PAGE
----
The regulation of fake news in Kenya under the coronavirus threat
By Abdulmalik Sugow, Beatrice Mungai and Jentrix Wanyama
Prelude: This blog post discusses misinformation in light of the recent threat posed to the world by COVID-19. It is not lost on us that widespread sensitization and a joint effort at combating the spread of the virus is crucial to our survival. To that end, kindly find accurate, up to date information about the virus here and here. We wish all our readers good health in this time of uncertainty.
In the wake of a pandemic, credible and accurate information serves as a lifeline, helping to ‘flatten the curve’ as some have termed attempts to stem the spread of disease. In recent months, the world has been combating the spread of coronavirus disease 2019 (COVID-19), caused by the latest strand of the long existing coronavirus. At the same time, the World Health Organisation (WHO) has been fighting what it has termed an ‘infodemic’ i.e., ‘an overabundance of information – some accurate and some not – that makes it hard for people to find trustworthy sources and reliable guidance when they need it.’
On 11 March 2020, the World Health Organization (WHO) declared COVID-19 a pandemic. The very next day, Kenya reported its first case. Since then, social media has been a flurry of information (both accurate and wildly inaccurate) regarding the spread of the disease in Kenya. Initially, there was little communication from the Ministry of Health and the Government Spokesman about the disease, and Kenya’s plans to mitigate its spread. Meanwhile, Kenyans took to social media using hashtags such as #coronaviruske to discuss the matter and many speculations were made as to the potential outcome of the spread of COVID-19.
Noting the potential for panic inducement, the government was quick to warn those creating and/or sharing false information of the criminal charges they may face if caught. Commendably, the Ministry of Health has since been updating the public through periodic press briefings. Government officials have continuously reiterated the executive’s stance on the spreading of misinformation and already,, three arrests have been made.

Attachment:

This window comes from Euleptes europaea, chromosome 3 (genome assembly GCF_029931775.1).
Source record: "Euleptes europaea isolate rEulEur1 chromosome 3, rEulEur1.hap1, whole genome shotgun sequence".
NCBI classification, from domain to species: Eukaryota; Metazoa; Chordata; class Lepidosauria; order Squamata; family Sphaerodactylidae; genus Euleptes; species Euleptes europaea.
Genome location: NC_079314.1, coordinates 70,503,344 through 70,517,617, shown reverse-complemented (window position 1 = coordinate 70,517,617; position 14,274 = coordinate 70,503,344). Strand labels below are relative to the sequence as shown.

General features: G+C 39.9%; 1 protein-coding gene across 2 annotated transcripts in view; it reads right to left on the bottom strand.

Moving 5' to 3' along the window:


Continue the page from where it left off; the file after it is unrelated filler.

In 2018, Kenya passed the Computer Misuse and Cybercrimes Act. It came into full effect in March 2020 following an unsuccessful challenge of its constitutionality in the High Court by the Bloggers Association of Kenya (BAKE). Central to the issues before the court was whether certain offences introduced by the Act were an undue limitation of fundamental freedoms, in particular, the freedom of expression. One of the impugned offences was the intentional publication of false, misleading or fictitious data, popularly known as ‘fake news’. It is this provision that the government is relying on as it attempts to control the spread of fake news regarding the coronavirus.
This blog looks at the legal definition of fake news in Kenya and how it is likely to be applied in the wake of the global pandemic. The discussion then turns to the contentious aspects of this definition, and what regulators should be mindful of when applying it.
Corona, misinformation and the State
Governments do not have many tools at their disposal to combat misinformation. About 50 countries have begun taking legal action against online misinformation, laws created to combat the effect of fake news on electioneering processes. (For more on this, see CIPIT’s report on information controls during elections.) Kenya enacted the Computer Misuse and Cybercrimes Act (‘the Act’) after the 2017 elections. The Act criminalises false publication and the publication of false information.
Section 22 provides that ‘a person who intentionally publishes false, misleading, or fictitious data, or misinforms with the intent that the data shall be considered or acted upon as authentic, with or without financial gain, commits an offence…’ According to this Section, the mens rea (criminal mind) required is the intent that the recipients of the information consume it as though it is genuine. The penalty? Either a fine of up to KES 5 million or a maximum of 2 years imprisonment, or both.
Owing to its limitation on the freedom of expression enshrined in Article 33, this section provides that it applies to false, misleading or fictitious information that: is likely to propagate war/incite persons to violence, constitutes hate speech, advocates hatred that constitutes ethnic incitement or is based on any ground of discrimination listed in Article 27(4) or negatively affects the rights or reputations of others. As a result of this qualification, this provision is bound to be applied in very specific circumstances. For example, messages spreading false information about Chinese nationals in Kenya can be considered discriminatory. Unfortunately, we are yet to see section 22 in action.